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Sunday, November 14, 2010

Florida Academic "Freedom" Coming Soon?

So today I was preparing for my talk tomorrow to the Gainesville Humanist Society.  I am reviewing creationist legislation in Florida and how the Florida Citizens for Science has been fighting against creationism.  In 2008 (and several other sessions in the 21st century), "Academic Freedom" Legislation has been introduced in the Florida House, Senate (or both).  The most recent attempt was co-sponsored by Senator Ronda Storms and Representative Alan Hays.  The bill passed both the house and senate, but there was significant difference in the language of the bill.  Eventually, time ran out and the two houses could not agree on a common language and the bill died.  Now, Hays and Storms will both be in the Senate (Hays was elected this fall) and they will have Stephen Wise who will strongly endorse a new bill.  They will have at least one ally in the house Rep. Dennis Baxley who introduced a similar bill in 2005.  Considering that the governor elect, Rick Scott is also friendly to the intelligent design crowd, it may be the perfect storm for passing this sort of legislation in the state of Florida.


At 11:24 PM, Anonymous Science student said...

Proponents of ID aren't pushing for ID to be taught in schools. They just want academic freedom for students to voice legitimate concerns regarding some aspects of Darwinism. Why is this such a threat? You're acting like a cult that's trying to protect it's not-to-be-questioned dogma. If you are secure in your beliefs, then you should have no problem taking on opposing views.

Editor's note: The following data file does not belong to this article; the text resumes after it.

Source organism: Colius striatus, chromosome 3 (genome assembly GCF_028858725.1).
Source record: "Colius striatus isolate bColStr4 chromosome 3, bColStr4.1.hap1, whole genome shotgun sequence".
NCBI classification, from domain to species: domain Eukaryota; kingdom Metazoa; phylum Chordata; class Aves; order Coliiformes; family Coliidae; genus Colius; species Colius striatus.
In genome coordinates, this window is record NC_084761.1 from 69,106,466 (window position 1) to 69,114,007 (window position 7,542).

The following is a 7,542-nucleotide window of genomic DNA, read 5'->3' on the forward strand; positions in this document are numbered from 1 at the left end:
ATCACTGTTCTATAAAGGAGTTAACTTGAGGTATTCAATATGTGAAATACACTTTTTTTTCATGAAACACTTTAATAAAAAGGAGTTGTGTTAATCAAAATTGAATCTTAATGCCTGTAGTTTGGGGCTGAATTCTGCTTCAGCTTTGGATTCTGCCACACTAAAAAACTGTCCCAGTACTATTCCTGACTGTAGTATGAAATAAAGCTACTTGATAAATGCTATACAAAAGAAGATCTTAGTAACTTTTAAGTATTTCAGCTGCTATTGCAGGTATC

At 5:38 AM, Blogger Unknown said...

Oops! You do know what happened in Dover? You do realize that ID is creationism and IS teaching of a rather unique religious viewpoint in a science class. Do you also accept that we should teach the Muslim concept of creation? Should we also teach the Hindu, Shinto, Cherokee, etc etc etc versions of creation? After all, they have just as much scientific support as ID? Heck, let's just teach all the creationism stories in biology class. That would make it so much easier because there would no longer be time to teach the basics!!


Joe Meert

PS: Do you also think we should teach alternative theories of gravity, plate tectonics and germ theory of disease?

At 6:58 PM, Anonymous Tor B said...

There may be value in studying an alternative to plate tectonics (PT) - expanding Earth theory, perhaps?

Data set #1: shape of So. Am. & Africa - good for both. Set #2: magnetic stripes in Atlantic - good for both, better for PT. Set #3: ring of fire - just PT. Set #4: existence of ophiolites - just PT. Set #5: existence of Mona Loa - neither, until you have a hot spot theory, then PT. Set #6: conservation of matter (where does expansion come from?) - just PT. Etc. etc. (This is all just a rehash of visiting lecturer talks I heard in the late 60's by USGS geologists from Denver at my dad's college - he did the inviting. At the time PT was the emerging theory, not a consensus theory, as I recall, so this type of comparison was done.)
Which theory, students, is better supported by evidence?

I suggest plate tectonics rather than germ theory or evolution because students are less likely to be seriously biased to start with on this geological topic.

Or maybe safer still to study a much lower scale topic such as an active sand dune and have students create hypotheses as to why they see what they see. Then look at a cross-section, refine hypotheses, then look at a perpendicular cross-section...


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